“A lot of it had to do with comfort, to a certain extent, as well as protection,” said Capt. James Kim, the Assistant Plans Officer for Headquarters and Headquarters Company, 2nd Stryker Brigade Combat Team, 25th Infantry Division, in reference to the change from the Individual Body Armor (IBA) to IOTVs. “It has the rapid-release system so if a soldier needs to be treated, all medics have to do is pull the rapid-release cord, move the soldier and all the armor falls off.”

Considering the fact that the constant movement of troops and equipment during the rotation would be crucial to the overall success of the brigade’s mission at NTC, vehicles were inspected and any maintenance issues were corrected before being deemed ready for movement.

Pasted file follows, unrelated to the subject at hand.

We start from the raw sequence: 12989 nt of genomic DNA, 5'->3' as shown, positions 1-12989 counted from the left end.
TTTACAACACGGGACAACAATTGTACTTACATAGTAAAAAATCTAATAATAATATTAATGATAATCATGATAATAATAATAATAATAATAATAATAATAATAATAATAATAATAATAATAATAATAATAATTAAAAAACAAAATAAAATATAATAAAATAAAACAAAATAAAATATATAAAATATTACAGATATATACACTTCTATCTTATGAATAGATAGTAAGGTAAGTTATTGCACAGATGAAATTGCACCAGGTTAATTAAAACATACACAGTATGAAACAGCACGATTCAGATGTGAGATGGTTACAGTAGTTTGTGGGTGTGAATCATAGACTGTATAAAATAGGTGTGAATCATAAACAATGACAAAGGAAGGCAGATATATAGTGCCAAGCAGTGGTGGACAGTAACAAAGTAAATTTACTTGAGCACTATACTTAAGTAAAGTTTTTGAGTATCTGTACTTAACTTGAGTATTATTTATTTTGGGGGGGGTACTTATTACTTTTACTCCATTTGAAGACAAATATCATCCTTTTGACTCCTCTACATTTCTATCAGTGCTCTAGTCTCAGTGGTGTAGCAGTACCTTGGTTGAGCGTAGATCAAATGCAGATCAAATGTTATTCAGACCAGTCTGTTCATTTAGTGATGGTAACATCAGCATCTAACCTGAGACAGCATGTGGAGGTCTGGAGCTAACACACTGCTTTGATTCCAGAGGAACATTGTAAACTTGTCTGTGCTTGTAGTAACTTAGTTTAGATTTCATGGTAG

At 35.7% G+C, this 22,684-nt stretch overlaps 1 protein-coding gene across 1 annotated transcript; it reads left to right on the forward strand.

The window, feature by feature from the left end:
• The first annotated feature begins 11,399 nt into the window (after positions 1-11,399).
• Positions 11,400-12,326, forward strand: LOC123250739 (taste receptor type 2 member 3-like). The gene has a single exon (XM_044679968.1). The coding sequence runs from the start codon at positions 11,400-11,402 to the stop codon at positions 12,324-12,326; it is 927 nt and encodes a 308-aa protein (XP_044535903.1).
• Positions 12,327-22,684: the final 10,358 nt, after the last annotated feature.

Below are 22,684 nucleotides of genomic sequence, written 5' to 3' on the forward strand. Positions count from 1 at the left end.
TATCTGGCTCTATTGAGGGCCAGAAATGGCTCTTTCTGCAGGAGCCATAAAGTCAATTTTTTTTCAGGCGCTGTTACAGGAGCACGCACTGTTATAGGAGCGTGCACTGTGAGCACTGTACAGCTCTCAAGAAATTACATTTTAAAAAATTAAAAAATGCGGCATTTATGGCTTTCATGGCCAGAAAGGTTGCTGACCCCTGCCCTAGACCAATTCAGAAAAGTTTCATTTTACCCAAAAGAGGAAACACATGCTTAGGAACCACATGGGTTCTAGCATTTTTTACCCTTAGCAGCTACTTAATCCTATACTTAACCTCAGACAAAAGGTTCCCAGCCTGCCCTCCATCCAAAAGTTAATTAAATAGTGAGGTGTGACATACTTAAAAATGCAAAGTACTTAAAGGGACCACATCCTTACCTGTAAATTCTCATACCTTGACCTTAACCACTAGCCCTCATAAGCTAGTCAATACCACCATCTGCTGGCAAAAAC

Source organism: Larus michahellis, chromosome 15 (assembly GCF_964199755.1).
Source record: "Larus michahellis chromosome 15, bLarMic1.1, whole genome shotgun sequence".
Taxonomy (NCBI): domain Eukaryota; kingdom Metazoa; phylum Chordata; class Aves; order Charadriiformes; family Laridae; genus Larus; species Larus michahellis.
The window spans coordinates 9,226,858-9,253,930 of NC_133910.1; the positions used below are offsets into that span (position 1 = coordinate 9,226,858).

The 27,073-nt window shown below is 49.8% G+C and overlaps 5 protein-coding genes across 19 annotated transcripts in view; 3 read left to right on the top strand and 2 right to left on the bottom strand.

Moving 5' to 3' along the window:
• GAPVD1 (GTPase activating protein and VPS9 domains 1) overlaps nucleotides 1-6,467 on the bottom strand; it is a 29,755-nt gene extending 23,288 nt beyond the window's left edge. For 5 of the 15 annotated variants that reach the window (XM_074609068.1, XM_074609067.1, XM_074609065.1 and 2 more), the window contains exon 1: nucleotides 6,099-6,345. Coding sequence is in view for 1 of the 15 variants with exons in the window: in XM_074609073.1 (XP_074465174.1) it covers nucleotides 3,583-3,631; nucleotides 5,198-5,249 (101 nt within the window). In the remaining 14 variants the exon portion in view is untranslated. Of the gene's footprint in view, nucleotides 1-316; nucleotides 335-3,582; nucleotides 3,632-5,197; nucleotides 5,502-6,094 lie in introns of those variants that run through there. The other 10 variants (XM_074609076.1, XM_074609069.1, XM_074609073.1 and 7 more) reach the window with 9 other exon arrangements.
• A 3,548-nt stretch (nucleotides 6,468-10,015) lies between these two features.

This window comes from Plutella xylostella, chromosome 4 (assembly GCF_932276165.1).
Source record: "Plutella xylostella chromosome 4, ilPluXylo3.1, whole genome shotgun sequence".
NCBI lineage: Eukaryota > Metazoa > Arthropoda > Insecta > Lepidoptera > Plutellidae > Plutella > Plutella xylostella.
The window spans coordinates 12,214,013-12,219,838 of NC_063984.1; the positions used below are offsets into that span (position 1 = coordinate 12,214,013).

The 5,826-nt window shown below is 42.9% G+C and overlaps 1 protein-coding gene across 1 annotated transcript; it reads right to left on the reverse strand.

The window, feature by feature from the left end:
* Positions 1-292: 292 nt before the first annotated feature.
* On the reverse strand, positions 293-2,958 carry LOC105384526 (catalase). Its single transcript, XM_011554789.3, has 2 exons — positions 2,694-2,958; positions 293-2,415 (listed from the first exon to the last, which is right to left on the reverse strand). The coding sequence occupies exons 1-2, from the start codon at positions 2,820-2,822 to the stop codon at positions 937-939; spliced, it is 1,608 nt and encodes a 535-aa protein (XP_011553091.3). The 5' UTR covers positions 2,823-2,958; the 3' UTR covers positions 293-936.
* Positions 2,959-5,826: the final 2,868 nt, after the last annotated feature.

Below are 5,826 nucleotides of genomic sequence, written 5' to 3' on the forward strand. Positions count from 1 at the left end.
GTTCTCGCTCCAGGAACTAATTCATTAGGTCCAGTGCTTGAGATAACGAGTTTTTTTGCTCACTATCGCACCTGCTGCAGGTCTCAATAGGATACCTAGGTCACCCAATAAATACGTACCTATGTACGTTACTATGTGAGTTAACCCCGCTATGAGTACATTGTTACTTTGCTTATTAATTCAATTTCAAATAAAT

“It’s part of shipping procedures to have all the vehicles and equipment inspected prior to loading in order to comply with safety regulations,” said Kim. “Plus, the weight, the size and the dimensions all have to fit within the regulations of the boat the equipment is being loaded onto.”

The vehicles and overseas containers were transported to Pier K10 in Pearl Harbor, Hawaii, in a massive movement that required soldiers from all units within the brigade and spanned more than eight hours.

“It started around 7:30 at night and ended at about 4:00 in the morning, and all soldiers in the brigade drove the vehicles and equipment down to Pier K10 at Pearl Harbor,” Kim said.